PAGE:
Meeting the Challenge of the New Decade
Print Friendly Print     Email this page Email    

Instructional Courses Thursday

September 6, 4:30 - 6:30 PM

Location varies, refer to session details below.

CME Available: The ASSH designates this live activity for a maximum of 1.50 AMA PRA Category 1 CreditsTM. Physicians should claim only the credit commensurate with the extent of their participation in the activity.

 

IC01: Dupuytren’s Contracture - MOC Approved Course

Moderator: Donald H. Lalonde, MD
Location: Regency B, Hyatt Regency Convention Center

Description:

This is an ABPS MOC approved course.  The current status of MOC requirements for ABPS and ABOS will be outlined.  The course will fulfill some of the requirements for part II and part IV for the ABPS Dupuytren’s practice improvement module.  The best current literature evidence in managing Dupuytren’s contracture with surgery, needle aponeurotomy and enzymes will be reviewed.  Pearls and pitfalls of surgery, needle aponeurotomy and enzyme injection will be shown with film and discussed.  Ample time will be spent reviewing the risks and benefits of the three treaments, as well as how the discussants decide which treatment they will use and when. The wide awake approach to Dupuytren’s surgery will be explained with film.  This technique allows unsedated, tourniquet-free, comfortable patients to actively move and see movement of the fingers at the end of surgery without any of the risks and inconveniences of general anesthesia.  This course is aimed at board certified diplomates who have experience in Dupuytren’s surgery and who want to improve their practice.  The course providers intend to  get straight to the important areas of discussion and bypass intro level material.  They want participants to leave feeling that they have learned the best that providers have to offer that may be new, practical or useful to improve their practice.  ASSH will provide multiple choice questions online before the course to those who register, as well as the same post-test after the course to see how participants improve their scores.

 

Learning Objectives:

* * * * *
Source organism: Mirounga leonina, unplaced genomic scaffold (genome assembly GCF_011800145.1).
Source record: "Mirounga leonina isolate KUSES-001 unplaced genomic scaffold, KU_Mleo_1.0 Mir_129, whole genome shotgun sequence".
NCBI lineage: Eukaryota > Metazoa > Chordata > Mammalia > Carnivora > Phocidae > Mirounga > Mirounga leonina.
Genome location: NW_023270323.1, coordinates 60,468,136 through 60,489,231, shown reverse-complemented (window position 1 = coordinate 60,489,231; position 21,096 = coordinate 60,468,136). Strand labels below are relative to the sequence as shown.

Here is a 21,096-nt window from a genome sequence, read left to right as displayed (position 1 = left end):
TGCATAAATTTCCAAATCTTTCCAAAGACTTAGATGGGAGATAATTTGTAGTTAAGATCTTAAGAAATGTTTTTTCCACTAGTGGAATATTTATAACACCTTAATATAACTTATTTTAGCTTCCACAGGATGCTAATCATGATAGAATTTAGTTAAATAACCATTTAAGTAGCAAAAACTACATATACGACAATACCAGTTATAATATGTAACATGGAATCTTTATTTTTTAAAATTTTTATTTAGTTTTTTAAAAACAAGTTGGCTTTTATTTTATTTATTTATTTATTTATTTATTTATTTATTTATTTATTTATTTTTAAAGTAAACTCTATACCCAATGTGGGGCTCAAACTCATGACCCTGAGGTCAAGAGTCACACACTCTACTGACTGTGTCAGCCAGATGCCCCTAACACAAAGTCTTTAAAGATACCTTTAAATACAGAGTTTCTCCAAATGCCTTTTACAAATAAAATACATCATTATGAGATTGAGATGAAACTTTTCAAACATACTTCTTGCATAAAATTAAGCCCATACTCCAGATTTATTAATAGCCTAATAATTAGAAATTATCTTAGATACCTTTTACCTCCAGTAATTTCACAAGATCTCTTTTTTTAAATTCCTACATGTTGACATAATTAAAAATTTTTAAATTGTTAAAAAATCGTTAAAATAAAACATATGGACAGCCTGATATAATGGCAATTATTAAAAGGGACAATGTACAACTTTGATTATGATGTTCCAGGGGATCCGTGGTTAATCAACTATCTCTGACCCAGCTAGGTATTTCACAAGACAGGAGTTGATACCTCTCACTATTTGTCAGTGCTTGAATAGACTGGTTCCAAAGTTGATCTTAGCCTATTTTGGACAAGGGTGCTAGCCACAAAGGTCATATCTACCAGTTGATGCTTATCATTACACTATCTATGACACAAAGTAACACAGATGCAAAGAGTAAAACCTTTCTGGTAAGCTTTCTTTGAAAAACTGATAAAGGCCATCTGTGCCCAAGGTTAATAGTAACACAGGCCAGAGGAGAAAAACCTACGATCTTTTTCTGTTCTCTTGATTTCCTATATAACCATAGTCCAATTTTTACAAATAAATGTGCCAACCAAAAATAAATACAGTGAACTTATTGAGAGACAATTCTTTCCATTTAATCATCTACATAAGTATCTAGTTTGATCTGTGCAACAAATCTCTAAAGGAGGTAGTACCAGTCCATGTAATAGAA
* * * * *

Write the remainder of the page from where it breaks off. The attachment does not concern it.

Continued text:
• Contrast the relative risks and benefits of surgery, needle aponeurotomy and enzymes.
  • Justify the choice of management of surgery, needle aponeurotomy and enzymes.
  • Analyse when to use the different treatments of Dupuytren’s.
  • Describe how to perform needle aponeurotomy and enzyme injection for Dupuytren’s.
  • Identify pearls and avoid pitfalls in the management of Dupuytren’s.

Faculty:

A. Lee Osterman, MD
Charles J. Eaton, MD
John G. Seiler, III, MD
View faculty disclosures here.

 

IC02: Thumb Basilar Joint Arthritis: From the Primary Case to the Management of Failed Joint Arthroplasty

Moderator: Sanjeev Kakar, MD, MRCS
Location: Columbus EF, Hyatt Regency Convention Center 

Description:

The purpose of this Instructional Course Lecture is to present the audience with an overview of the pathophysiology of basilar thumb joint arthritis and review the treatment options/available evidence including arthroscopic debridement, trapeziectomy with suspension arthroplasty and joint replacement.  Areas of controversy, such as whether and how to address MCP joint hyperextension and also the management of failed primary basilar thumb joint reconstructions, will be covered and an algorthim presented.  The faculty will present various cases for panel and audience discussion.

 

Learning Objectives:

  • Have an understanding of the pathology of basilar thumb joint arthritis and the development of z deformity of the thumb.
  • Delineate the various treatment options for primary basilar joint arthritis and their indications and contraindications.
  • Have an algorithm for the management of failed primary surgery and have revision options within their armamentarium.

Faculty:

A. Lee Osterman, MD
Steven L. Moran, MD